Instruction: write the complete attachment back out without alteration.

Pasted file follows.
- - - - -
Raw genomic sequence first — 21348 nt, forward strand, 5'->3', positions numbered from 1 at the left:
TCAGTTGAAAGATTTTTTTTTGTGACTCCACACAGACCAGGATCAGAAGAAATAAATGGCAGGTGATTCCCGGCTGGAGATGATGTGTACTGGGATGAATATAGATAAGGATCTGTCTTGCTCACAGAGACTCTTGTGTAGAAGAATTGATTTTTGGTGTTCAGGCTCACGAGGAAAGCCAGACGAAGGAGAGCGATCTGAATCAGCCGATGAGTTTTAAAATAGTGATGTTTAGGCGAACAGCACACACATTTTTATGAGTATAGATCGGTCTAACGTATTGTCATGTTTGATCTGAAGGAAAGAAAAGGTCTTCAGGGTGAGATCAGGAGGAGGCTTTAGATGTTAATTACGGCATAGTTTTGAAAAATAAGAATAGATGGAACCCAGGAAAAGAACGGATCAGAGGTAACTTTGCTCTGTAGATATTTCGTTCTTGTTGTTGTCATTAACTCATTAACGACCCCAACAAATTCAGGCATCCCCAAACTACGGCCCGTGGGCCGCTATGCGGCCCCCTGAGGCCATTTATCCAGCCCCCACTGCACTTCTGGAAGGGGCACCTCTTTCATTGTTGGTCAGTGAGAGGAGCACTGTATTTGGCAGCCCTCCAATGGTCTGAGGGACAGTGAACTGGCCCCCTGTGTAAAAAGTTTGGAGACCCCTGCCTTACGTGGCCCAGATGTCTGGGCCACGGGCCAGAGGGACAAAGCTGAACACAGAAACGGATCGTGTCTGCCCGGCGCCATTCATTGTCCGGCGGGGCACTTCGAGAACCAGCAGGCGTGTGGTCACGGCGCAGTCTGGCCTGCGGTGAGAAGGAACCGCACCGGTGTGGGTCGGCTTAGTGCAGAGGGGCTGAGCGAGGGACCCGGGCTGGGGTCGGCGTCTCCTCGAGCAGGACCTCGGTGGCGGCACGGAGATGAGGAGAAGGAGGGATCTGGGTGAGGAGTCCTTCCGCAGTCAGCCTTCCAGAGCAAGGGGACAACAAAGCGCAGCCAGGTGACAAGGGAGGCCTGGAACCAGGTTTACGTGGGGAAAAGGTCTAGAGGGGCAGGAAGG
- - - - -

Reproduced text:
Raw genomic sequence first — 21348 nt, forward strand, 5'->3', positions numbered from 1 at the left:
TCAGTTGAAAGATTTTTTTTTGTGACTCCACACAGACCAGGATCAGAAGAAATAAATGGCAGGTGATTCCCGGCTGGAGATGATGTGTACTGGGATGAATATAGATAAGGATCTGTCTTGCTCACAGAGACTCTTGTGTAGAAGAATTGATTTTTGGTGTTCAGGCTCACGAGGAAAGCCAGACGAAGGAGAGCGATCTGAATCAGCCGATGAGTTTTAAAATAGTGATGTTTAGGCGAACAGCACACACATTTTTATGAGTATAGATCGGTCTAACGTATTGTCATGTTTGATCTGAAGGAAAGAAAAGGTCTTCAGGGTGAGATCAGGAGGAGGCTTTAGATGTTAATTACGGCATAGTTTTGAAAAATAAGAATAGATGGAACCCAGGAAAAGAACGGATCAGAGGTAACTTTGCTCTGTAGATATTTCGTTCTTGTTGTTGTCATTAACTCATTAACGACCCCAACAAATTCAGGCATCCCCAAACTACGGCCCGTGGGCCGCTATGCGGCCCCCTGAGGCCATTTATCCAGCCCCCACTGCACTTCTGGAAGGGGCACCTCTTTCATTGTTGGTCAGTGAGAGGAGCACTGTATTTGGCAGCCCTCCAATGGTCTGAGGGACAGTGAACTGGCCCCCTGTGTAAAAAGTTTGGAGACCCCTGCCTTACGTGGCCCAGATGTCTGGGCCACGGGCCAGAGGGACAAAGCTGAACACAGAAACGGATCGTGTCTGCCCGGCGCCATTCATTGTCCGGCGGGGCACTTCGAGAACCAGCAGGCGTGTGGTCACGGCGCAGTCTGGCCTGCGGTGAGAAGGAACCGCACCGGTGTGGGTCGGCTTAGTGCAGAGGGGCTGAGCGAGGGACCCGGGCTGGGGTCGGCGTCTCCTCGAGCAGGACCTCGGTGGCGGCACGGAGATGAGGAGAAGGAGGGATCTGGGTGAGGAGTCCTTCCGCAGTCAGCCTTCCAGAGCAAGGGGACAACAAAGCGCAGCCAGGTGACAAGGGAGGCCTGGAACCAGGTTTACGTGGGGAAAAGGTCTAGAGGGGCAGGAAGG